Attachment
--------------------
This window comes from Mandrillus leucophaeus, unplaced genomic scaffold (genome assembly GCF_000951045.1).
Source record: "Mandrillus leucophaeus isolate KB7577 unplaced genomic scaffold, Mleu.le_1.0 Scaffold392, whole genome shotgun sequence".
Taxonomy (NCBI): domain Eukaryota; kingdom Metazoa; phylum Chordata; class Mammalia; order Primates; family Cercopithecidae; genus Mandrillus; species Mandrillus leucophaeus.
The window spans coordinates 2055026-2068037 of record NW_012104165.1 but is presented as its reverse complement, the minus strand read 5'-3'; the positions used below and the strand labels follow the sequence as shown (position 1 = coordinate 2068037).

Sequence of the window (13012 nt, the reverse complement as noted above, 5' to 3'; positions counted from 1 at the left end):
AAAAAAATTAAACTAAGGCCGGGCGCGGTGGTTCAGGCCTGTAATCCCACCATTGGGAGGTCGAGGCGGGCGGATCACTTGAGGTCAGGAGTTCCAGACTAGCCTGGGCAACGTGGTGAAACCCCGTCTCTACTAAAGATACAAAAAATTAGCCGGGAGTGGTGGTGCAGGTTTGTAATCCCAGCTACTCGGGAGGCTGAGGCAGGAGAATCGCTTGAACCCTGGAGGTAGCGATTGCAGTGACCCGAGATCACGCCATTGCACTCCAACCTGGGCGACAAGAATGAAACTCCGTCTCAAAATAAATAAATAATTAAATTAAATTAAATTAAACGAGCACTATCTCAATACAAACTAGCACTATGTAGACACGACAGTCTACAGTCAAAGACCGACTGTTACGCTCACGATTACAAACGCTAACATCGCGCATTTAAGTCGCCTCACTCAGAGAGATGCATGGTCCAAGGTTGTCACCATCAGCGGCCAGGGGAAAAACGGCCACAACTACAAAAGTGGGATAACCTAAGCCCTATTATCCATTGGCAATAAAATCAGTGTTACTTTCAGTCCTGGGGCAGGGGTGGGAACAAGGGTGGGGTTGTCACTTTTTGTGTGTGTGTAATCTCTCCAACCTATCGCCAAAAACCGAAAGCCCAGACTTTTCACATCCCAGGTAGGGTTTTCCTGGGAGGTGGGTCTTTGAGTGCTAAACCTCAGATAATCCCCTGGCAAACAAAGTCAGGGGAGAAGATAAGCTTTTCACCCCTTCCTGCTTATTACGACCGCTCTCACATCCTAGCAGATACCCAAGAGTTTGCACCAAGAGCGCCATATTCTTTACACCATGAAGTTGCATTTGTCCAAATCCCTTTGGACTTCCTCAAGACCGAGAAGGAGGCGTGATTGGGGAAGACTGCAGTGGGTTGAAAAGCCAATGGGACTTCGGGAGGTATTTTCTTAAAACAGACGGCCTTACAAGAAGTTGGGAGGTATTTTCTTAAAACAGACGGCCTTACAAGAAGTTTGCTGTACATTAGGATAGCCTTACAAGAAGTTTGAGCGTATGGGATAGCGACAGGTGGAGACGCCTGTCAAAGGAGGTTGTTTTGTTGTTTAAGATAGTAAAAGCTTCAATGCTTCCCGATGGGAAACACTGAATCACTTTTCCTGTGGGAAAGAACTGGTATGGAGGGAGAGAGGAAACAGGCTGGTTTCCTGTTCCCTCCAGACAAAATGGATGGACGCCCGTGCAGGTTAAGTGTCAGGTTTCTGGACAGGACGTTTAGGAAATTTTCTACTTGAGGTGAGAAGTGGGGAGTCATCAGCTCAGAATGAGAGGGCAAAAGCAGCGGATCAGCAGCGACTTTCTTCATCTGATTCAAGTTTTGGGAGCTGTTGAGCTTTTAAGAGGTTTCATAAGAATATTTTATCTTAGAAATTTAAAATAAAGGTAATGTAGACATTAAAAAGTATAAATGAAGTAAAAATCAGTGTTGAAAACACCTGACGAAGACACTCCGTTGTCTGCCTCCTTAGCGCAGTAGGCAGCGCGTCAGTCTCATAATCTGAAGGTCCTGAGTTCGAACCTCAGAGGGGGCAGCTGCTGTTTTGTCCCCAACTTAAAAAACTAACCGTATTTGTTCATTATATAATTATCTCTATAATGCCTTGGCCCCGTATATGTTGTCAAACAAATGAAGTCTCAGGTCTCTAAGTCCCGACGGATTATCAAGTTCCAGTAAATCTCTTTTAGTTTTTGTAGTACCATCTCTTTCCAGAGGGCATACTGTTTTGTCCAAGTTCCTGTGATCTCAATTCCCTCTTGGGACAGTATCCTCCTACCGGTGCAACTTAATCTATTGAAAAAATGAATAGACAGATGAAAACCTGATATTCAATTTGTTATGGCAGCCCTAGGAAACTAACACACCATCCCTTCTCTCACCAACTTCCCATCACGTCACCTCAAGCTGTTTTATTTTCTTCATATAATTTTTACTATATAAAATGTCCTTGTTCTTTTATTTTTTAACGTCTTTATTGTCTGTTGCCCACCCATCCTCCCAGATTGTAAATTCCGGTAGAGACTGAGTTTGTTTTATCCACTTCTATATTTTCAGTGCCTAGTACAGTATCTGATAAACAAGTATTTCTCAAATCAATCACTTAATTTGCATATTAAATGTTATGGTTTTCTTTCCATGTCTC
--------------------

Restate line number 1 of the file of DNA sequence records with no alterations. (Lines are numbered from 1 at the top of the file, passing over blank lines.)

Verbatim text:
This window comes from Mandrillus leucophaeus, unplaced genomic scaffold (genome assembly GCF_000951045.1).